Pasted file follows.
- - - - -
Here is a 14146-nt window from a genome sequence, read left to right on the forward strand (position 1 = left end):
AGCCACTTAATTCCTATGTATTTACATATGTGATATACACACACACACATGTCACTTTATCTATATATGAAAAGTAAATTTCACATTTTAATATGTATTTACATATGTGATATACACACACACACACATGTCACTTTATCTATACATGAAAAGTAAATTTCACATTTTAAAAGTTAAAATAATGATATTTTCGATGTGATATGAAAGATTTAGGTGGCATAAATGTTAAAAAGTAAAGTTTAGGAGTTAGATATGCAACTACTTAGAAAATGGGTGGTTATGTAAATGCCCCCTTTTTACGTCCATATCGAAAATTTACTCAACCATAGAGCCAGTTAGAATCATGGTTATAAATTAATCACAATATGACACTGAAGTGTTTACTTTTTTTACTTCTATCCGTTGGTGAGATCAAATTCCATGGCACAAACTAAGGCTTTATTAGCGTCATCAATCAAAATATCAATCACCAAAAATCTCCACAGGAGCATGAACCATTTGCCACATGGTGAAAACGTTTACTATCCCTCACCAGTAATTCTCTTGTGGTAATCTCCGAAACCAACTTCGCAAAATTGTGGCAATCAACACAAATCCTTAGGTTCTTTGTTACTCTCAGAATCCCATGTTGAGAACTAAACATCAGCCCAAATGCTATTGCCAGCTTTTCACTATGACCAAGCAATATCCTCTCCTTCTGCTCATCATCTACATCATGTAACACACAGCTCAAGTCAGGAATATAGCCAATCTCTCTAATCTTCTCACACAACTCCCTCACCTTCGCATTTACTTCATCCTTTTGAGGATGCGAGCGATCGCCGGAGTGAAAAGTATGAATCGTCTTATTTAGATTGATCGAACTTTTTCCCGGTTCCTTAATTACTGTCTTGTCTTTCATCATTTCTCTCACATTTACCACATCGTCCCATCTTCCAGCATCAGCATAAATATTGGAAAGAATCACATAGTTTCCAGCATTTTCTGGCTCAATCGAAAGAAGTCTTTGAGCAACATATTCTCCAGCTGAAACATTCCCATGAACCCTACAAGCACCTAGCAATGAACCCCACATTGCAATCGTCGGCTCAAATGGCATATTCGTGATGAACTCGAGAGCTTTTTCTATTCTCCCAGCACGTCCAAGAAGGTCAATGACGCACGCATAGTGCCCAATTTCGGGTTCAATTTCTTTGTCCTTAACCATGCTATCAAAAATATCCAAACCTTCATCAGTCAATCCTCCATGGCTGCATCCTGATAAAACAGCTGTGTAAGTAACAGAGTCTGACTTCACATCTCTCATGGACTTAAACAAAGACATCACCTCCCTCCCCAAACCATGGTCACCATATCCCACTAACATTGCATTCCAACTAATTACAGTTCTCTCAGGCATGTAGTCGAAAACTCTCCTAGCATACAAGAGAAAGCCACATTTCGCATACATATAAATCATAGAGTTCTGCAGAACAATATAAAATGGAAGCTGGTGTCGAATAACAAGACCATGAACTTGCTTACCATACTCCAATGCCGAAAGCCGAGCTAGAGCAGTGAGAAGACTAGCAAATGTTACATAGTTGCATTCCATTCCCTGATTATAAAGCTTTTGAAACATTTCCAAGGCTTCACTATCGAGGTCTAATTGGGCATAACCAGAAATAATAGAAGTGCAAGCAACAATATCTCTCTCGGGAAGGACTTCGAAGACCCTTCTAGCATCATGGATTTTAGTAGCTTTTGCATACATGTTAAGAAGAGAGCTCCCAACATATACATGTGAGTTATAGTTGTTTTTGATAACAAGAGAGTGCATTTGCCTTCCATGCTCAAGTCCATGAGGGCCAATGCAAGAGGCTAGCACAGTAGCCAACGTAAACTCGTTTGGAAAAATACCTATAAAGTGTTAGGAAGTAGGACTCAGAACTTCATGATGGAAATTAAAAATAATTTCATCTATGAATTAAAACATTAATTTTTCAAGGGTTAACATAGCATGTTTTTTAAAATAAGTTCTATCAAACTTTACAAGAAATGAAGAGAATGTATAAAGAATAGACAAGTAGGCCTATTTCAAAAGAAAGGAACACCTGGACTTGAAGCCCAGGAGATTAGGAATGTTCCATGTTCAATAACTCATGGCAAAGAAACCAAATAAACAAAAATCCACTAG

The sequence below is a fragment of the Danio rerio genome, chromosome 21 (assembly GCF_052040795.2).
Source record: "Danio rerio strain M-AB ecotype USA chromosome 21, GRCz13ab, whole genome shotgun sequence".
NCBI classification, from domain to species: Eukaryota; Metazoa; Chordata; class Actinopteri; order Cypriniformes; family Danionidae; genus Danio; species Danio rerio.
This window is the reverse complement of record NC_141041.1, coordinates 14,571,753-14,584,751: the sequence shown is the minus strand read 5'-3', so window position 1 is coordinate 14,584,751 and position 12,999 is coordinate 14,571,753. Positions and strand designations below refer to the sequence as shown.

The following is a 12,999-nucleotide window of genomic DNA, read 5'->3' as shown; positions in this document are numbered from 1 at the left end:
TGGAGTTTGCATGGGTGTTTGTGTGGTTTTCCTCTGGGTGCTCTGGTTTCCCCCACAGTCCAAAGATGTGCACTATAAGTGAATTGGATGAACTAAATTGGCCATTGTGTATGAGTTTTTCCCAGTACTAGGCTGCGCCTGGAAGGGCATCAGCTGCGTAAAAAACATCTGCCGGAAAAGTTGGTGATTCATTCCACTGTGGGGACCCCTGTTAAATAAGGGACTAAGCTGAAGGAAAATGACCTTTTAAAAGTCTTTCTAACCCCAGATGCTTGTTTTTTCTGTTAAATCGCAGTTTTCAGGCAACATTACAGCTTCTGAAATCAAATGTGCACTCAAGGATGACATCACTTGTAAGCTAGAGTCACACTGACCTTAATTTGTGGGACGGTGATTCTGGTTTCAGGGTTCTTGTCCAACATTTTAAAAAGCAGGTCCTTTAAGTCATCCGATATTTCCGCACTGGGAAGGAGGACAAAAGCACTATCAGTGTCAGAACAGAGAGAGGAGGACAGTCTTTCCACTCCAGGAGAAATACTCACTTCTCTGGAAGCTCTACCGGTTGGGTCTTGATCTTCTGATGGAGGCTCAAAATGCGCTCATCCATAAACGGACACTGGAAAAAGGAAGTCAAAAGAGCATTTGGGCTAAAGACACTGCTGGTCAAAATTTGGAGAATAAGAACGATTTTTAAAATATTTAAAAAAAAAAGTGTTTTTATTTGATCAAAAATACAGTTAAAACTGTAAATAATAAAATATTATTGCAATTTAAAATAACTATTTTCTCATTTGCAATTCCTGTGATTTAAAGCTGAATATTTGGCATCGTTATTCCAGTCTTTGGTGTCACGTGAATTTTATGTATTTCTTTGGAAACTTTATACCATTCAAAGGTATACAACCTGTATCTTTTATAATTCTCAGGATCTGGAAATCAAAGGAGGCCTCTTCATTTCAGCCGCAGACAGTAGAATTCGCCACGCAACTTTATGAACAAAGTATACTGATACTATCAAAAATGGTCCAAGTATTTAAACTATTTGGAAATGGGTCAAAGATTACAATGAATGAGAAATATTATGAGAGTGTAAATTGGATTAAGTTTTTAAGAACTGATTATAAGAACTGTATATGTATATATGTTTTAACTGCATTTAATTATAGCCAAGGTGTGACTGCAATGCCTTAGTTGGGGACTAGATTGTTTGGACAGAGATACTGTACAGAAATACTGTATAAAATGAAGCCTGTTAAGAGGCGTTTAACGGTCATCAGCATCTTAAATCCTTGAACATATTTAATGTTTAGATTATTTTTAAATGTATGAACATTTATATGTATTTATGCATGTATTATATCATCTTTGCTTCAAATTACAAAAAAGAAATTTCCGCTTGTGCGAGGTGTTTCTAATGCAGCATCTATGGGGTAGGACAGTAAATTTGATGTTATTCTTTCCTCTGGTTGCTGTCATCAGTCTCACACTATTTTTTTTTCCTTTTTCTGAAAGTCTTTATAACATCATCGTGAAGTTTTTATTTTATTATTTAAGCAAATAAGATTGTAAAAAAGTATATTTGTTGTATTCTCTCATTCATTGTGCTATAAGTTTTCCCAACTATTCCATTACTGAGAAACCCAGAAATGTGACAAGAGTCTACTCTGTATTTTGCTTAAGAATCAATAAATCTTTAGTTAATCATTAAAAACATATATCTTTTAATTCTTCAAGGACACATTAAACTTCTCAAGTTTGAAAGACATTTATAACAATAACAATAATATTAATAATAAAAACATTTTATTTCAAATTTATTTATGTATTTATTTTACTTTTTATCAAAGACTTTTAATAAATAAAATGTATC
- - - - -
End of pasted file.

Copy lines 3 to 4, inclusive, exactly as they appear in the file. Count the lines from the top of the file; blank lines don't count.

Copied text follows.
The sequence below is a fragment of the Danio rerio genome, chromosome 21 (assembly GCF_052040795.2).
Source record: "Danio rerio strain M-AB ecotype USA chromosome 21, GRCz13ab, whole genome shotgun sequence".